Francis Collins will continue to lead America's top biomedical research agency, the National Institutes of Health, he announced today.
President Barack Obama appointed Collins to his post in 2009. Like other appointees of the previous administration, he submitted a letter offering to resign when Donald Trump took office, Nature reports. However, Collins had previously told STAT he "would consider it a privilege" to keep his position, if Trump asked.
Some conservatives agitated for Trump to boot Collins because of Collins' support for conducting research on embryonic stem cells. Forty members of Congress signed a letter urging Collins be replaced. "Francis Collins is most definitely not pro-life, nor in the same leadership class as Trump," David A. Prentice, vice president of the pro-life Charlotte Lozier Institute, wrote in an op-ed in USA Today.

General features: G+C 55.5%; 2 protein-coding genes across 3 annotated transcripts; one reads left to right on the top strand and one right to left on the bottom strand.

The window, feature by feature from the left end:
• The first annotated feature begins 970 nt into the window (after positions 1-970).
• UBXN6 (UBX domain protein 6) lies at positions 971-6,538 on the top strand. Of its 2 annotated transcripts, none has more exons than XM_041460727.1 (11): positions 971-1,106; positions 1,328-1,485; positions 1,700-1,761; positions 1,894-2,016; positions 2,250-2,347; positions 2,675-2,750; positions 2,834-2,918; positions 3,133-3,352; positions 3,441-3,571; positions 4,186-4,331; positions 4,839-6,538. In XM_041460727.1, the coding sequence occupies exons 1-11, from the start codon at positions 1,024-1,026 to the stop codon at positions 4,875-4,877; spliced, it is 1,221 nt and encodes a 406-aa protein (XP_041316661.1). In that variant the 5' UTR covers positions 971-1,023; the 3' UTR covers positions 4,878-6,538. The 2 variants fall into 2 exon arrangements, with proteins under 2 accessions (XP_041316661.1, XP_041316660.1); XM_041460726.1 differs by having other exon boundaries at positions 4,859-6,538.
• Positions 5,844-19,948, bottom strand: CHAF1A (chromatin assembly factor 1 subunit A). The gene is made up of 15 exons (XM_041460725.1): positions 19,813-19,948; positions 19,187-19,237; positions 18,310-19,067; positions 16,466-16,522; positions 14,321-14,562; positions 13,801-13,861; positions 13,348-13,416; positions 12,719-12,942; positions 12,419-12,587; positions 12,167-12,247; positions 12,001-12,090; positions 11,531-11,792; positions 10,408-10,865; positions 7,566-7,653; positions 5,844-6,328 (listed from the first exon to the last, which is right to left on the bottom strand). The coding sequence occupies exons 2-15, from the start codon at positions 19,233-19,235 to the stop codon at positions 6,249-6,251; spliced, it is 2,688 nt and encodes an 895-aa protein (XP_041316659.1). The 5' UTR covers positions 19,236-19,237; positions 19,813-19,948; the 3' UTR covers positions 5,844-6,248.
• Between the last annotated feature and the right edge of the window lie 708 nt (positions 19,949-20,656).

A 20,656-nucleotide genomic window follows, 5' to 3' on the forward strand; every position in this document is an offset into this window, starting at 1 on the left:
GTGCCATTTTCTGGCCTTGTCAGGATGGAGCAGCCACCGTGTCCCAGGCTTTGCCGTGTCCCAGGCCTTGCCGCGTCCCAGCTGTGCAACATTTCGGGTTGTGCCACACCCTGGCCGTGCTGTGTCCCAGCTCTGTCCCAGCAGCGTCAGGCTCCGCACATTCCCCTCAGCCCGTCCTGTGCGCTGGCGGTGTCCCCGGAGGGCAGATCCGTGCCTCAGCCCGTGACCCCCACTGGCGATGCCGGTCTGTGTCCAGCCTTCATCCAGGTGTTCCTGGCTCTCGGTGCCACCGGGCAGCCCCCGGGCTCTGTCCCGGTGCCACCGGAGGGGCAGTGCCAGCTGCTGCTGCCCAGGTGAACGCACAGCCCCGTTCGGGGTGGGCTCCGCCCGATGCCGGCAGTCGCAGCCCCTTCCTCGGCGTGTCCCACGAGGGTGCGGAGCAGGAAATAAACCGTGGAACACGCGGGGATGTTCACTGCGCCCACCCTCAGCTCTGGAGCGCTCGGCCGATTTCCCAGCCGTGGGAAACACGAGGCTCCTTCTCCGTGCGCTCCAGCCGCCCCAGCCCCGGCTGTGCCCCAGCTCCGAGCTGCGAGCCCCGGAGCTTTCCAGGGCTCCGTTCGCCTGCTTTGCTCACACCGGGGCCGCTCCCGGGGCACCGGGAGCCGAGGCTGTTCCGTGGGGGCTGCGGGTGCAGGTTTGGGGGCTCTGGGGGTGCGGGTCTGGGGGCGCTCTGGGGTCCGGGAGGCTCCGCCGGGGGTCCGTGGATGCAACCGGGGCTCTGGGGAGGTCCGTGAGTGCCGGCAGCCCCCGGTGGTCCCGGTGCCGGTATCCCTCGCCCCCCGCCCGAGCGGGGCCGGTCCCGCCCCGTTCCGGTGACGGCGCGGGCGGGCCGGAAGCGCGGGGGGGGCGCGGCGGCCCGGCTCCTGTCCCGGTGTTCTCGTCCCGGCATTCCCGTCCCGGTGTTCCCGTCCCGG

Collins may end up helming the NIH through some major changes. The Trump administration has submitted a budget that reduces the agency's funding 12 percent, from $31.8 billion to $26 billion, and asked for the cuts to come from so-called overhead payments, a move widely decried by scientists, as Science reports.